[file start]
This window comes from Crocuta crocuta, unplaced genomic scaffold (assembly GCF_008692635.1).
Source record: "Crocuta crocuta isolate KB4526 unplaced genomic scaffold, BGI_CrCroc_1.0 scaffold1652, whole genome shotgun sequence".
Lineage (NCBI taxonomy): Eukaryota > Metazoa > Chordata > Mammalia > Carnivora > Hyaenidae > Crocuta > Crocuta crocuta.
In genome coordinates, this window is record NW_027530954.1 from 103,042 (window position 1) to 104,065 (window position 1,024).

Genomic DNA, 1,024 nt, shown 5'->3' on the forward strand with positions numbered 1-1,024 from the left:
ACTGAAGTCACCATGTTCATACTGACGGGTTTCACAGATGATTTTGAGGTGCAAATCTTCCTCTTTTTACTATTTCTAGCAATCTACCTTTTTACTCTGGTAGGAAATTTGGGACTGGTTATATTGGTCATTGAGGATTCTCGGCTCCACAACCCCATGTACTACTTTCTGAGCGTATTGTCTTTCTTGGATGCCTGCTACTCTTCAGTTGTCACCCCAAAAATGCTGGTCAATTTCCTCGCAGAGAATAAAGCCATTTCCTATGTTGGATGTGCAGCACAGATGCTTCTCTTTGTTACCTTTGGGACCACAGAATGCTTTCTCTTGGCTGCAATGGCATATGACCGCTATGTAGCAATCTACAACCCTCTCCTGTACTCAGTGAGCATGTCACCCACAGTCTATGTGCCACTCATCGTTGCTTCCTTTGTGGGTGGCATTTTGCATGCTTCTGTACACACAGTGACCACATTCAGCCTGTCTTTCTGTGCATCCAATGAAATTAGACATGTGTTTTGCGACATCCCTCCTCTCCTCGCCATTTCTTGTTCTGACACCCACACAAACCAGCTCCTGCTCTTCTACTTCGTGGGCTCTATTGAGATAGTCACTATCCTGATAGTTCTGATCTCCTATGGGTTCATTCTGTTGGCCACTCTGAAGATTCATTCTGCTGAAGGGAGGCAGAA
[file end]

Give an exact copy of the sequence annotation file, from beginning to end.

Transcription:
This window comes from Crocuta crocuta, unplaced genomic scaffold (assembly GCF_008692635.1).
Source record: "Crocuta crocuta isolate KB4526 unplaced genomic scaffold, BGI_CrCroc_1.0 scaffold1652, whole genome shotgun sequence".
Lineage (NCBI taxonomy): Eukaryota > Metazoa > Chordata > Mammalia > Carnivora > Hyaenidae > Crocuta > Crocuta crocuta.
In genome coordinates, this window is record NW_027530954.1 from 103,042 (window position 1) to 104,065 (window position 1,024).

Genomic DNA, 1,024 nt, shown 5'->3' on the forward strand with positions numbered 1-1,024 from the left:
ACTGAAGTCACCATGTTCATACTGACGGGTTTCACAGATGATTTTGAGGTGCAAATCTTCCTCTTTTTACTATTTCTAGCAATCTACCTTTTTACTCTGGTAGGAAATTTGGGACTGGTTATATTGGTCATTGAGGATTCTCGGCTCCACAACCCCATGTACTACTTTCTGAGCGTATTGTCTTTCTTGGATGCCTGCTACTCTTCAGTTGTCACCCCAAAAATGCTGGTCAATTTCCTCGCAGAGAATAAAGCCATTTCCTATGTTGGATGTGCAGCACAGATGCTTCTCTTTGTTACCTTTGGGACCACAGAATGCTTTCTCTTGGCTGCAATGGCATATGACCGCTATGTAGCAATCTACAACCCTCTCCTGTACTCAGTGAGCATGTCACCCACAGTCTATGTGCCACTCATCGTTGCTTCCTTTGTGGGTGGCATTTTGCATGCTTCTGTACACACAGTGACCACATTCAGCCTGTCTTTCTGTGCATCCAATGAAATTAGACATGTGTTTTGCGACATCCCTCCTCTCCTCGCCATTTCTTGTTCTGACACCCACACAAACCAGCTCCTGCTCTTCTACTTCGTGGGCTCTATTGAGATAGTCACTATCCTGATAGTTCTGATCTCCTATGGGTTCATTCTGTTGGCCACTCTGAAGATTCATTCTGCTGAAGGGAGGCAGAA